We should celebrate the history of the Scottish kingdom and commemorate its great events, as will happen in Perth this summer—as Mr Stewart so eloquently described. However, we should also celebrate all those other histories of people and places that asserted a different identity in historical times, because they too have contributed to the wealth and diversity of the Scotland that we know today.


I congratulate my good friend and colleague Alexander Stewart on his maiden speech. Alexander Stewart, Murdo Fraser and I have been on a long political journey over many years in Perthshire—not quite 750 years, but nonetheless it has been a long political journey—and it is so good, in light of our much better results in the recent election, that Alexander has been elected to this place. I am sure that he will be a great credit to this Parliament.

I also congratulate Murdo Fraser on bringing the issue to the chamber. I was a little relieved when he read out the letter that was in The Herald from the department of Celtic, because when I saw it first on his desk I thought that it was a communication from Celtic Football Club, which might have been a rather different issue.

As I was looking through the research on the topic of the debate, I was struck by the complex tapestry of the origins of Scotland. As Lewis Macdonald pointed out, the Scotland that was taking shape in the 13th century existed in a very embryonic form, and that shape has changed so many times in the centuries since.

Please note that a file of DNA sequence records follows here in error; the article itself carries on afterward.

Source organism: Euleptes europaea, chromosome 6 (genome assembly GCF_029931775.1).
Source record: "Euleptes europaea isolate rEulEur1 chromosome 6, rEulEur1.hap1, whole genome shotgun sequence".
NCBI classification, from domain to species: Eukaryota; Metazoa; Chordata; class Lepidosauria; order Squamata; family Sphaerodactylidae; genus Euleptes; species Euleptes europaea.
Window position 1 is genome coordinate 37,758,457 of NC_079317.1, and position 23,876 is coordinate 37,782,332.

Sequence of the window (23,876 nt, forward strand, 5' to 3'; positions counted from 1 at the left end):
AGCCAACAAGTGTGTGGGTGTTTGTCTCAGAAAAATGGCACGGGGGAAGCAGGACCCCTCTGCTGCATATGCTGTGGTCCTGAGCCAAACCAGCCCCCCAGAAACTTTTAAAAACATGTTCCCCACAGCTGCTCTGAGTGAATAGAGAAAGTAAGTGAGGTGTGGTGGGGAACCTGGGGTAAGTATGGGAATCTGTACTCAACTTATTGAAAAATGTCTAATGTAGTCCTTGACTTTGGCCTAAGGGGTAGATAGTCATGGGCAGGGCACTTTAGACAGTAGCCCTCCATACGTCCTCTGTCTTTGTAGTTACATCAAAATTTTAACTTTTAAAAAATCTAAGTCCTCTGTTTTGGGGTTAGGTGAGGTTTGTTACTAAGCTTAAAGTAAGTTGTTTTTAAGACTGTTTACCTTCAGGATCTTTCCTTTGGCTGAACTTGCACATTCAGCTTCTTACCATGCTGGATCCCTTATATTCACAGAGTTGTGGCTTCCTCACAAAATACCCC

One of the things that we have to recognise in Scotland and be immensely proud of is that tapestry that Murdo Fraser has described and the way that we have fashioned our culture, our social network and our economy around all of that.

When the treaty was signed, the various peoples of Scotland would have spoken very different languages: Gaelic—I expect that the minister will be delivering his speech in Gaelic; Old Norse; a mixture of the two in the Outer Hebrides; Middle English and Scots in Edinburgh and the Borders; and possibly also Cumbric in Dumfries and Galloway and in Clydeside.